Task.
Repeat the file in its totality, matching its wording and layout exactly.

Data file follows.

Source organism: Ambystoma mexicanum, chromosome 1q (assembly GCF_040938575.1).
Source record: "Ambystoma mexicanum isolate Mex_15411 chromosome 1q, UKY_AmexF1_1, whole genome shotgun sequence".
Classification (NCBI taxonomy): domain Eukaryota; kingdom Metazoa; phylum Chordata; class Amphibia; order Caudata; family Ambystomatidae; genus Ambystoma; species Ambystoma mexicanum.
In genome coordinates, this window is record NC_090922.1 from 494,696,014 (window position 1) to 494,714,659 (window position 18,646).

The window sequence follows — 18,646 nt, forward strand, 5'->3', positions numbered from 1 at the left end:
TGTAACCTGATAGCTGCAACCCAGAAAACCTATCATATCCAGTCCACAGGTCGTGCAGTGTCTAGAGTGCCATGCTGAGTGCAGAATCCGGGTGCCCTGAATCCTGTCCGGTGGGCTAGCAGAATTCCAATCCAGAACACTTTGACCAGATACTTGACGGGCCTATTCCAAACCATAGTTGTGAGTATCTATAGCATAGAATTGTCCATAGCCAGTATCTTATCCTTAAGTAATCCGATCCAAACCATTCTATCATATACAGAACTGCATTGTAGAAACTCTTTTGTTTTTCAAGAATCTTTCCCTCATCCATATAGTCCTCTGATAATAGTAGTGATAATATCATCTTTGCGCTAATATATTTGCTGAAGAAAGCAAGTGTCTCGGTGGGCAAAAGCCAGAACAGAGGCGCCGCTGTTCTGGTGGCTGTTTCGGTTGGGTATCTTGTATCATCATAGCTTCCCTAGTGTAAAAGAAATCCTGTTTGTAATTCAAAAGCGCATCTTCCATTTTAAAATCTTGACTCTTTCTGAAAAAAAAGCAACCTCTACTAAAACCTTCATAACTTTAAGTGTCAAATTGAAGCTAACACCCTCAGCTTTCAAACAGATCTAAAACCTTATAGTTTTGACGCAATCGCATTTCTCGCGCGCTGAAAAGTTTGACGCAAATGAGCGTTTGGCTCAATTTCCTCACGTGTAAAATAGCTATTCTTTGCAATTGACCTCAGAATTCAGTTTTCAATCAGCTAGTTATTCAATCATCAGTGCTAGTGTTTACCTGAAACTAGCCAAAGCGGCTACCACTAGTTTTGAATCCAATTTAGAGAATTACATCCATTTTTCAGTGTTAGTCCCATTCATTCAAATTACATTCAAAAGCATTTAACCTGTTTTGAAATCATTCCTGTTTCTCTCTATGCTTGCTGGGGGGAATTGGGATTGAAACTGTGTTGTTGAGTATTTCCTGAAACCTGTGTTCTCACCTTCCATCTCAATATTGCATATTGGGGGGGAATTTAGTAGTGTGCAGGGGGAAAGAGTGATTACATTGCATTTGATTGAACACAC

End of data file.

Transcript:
Source organism: Ambystoma mexicanum, chromosome 1q (assembly GCF_040938575.1).
Source record: "Ambystoma mexicanum isolate Mex_15411 chromosome 1q, UKY_AmexF1_1, whole genome shotgun sequence".
Classification (NCBI taxonomy): domain Eukaryota; kingdom Metazoa; phylum Chordata; class Amphibia; order Caudata; family Ambystomatidae; genus Ambystoma; species Ambystoma mexicanum.
In genome coordinates, this window is record NC_090922.1 from 494,696,014 (window position 1) to 494,714,659 (window position 18,646).

The window sequence follows — 18,646 nt, forward strand, 5'->3', positions numbered from 1 at the left end:
TGTAACCTGATAGCTGCAACCCAGAAAACCTATCATATCCAGTCCACAGGTCGTGCAGTGTCTAGAGTGCCATGCTGAGTGCAGAATCCGGGTGCCCTGAATCCTGTCCGGTGGGCTAGCAGAATTCCAATCCAGAACACTTTGACCAGATACTTGACGGGCCTATTCCAAACCATAGTTGTGAGTATCTATAGCATAGAATTGTCCATAGCCAGTATCTTATCCTTAAGTAATCCGATCCAAACCATTCTATCATATACAGAACTGCATTGTAGAAACTCTTTTGTTTTTCAAGAATCTTTCCCTCATCCATATAGTCCTCTGATAATAGTAGTGATAATATCATCTTTGCGCTAATATATTTGCTGAAGAAAGCAAGTGTCTCGGTGGGCAAAAGCCAGAACAGAGGCGCCGCTGTTCTGGTGGCTGTTTCGGTTGGGTATCTTGTATCATCATAGCTTCCCTAGTGTAAAAGAAATCCTGTTTGTAATTCAAAAGCGCATCTTCCATTTTAAAATCTTGACTCTTTCTGAAAAAAAAGCAACCTCTACTAAAACCTTCATAACTTTAAGTGTCAAATTGAAGCTAACACCCTCAGCTTTCAAACAGATCTAAAACCTTATAGTTTTGACGCAATCGCATTTCTCGCGCGCTGAAAAGTTTGACGCAAATGAGCGTTTGGCTCAATTTCCTCACGTGTAAAATAGCTATTCTTTGCAATTGACCTCAGAATTCAGTTTTCAATCAGCTAGTTATTCAATCATCAGTGCTAGTGTTTACCTGAAACTAGCCAAAGCGGCTACCACTAGTTTTGAATCCAATTTAGAGAATTACATCCATTTTTCAGTGTTAGTCCCATTCATTCAAATTACATTCAAAAGCATTTAACCTGTTTTGAAATCATTCCTGTTTCTCTCTATGCTTGCTGGGGGGAATTGGGATTGAAACTGTGTTGTTGAGTATTTCCTGAAACCTGTGTTCTCACCTTCCATCTCAATATTGCATATTGGGGGGGAATTTAGTAGTGTGCAGGGGGAAAGAGTGATTACATTGCATTTGATTGAACACAC